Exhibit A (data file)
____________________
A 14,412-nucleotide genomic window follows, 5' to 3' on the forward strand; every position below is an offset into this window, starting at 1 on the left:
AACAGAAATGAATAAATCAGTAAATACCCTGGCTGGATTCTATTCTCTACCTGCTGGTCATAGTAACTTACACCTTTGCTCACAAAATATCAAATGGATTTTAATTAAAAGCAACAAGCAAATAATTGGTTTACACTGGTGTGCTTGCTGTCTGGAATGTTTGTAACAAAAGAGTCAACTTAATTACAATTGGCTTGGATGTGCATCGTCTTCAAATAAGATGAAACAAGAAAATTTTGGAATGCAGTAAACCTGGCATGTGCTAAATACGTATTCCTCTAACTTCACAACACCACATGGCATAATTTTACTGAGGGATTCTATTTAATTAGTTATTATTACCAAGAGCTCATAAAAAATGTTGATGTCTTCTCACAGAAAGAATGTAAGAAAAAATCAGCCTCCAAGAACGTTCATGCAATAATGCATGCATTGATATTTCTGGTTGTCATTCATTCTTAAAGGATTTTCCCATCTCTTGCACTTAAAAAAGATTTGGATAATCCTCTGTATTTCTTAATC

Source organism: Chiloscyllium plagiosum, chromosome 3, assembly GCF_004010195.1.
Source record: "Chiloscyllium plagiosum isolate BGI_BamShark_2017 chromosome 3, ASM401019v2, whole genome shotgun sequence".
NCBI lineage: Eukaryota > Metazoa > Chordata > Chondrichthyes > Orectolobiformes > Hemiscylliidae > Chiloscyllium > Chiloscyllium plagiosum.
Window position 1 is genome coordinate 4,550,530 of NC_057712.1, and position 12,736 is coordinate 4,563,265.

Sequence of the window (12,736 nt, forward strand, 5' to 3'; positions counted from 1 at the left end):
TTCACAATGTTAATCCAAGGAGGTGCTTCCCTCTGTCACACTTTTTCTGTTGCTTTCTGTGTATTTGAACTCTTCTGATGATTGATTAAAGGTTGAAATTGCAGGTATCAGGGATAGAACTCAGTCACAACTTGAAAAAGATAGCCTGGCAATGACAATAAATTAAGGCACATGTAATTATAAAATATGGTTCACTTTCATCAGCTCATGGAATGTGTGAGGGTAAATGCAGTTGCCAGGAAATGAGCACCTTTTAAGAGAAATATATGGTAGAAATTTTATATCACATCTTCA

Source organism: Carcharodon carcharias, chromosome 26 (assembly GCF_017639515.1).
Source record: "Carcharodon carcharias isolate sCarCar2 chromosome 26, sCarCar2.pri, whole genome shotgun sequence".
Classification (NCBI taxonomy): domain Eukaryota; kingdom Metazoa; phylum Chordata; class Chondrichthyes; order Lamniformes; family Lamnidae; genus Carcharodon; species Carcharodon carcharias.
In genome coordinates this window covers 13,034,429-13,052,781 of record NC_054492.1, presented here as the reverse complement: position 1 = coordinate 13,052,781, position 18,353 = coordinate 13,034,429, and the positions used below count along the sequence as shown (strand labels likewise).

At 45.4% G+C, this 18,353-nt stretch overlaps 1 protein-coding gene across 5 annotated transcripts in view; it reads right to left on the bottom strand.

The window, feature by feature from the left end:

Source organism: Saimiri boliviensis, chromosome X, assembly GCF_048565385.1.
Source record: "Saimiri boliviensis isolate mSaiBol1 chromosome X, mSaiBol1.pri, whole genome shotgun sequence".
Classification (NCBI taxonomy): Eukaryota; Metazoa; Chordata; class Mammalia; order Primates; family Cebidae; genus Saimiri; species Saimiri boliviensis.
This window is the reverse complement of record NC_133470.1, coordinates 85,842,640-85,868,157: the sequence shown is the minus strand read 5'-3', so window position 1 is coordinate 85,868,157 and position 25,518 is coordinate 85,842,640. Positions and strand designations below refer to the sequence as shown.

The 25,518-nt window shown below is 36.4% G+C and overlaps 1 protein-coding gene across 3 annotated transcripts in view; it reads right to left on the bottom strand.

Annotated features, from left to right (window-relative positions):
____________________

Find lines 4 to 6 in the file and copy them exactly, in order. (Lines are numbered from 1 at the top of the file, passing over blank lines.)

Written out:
Source record: "Chiloscyllium plagiosum isolate BGI_BamShark_2017 chromosome 3, ASM401019v2, whole genome shotgun sequence".
NCBI lineage: Eukaryota > Metazoa > Chordata > Chondrichthyes > Orectolobiformes > Hemiscylliidae > Chiloscyllium > Chiloscyllium plagiosum.
Window position 1 is genome coordinate 4,550,530 of NC_057712.1, and position 12,736 is coordinate 4,563,265.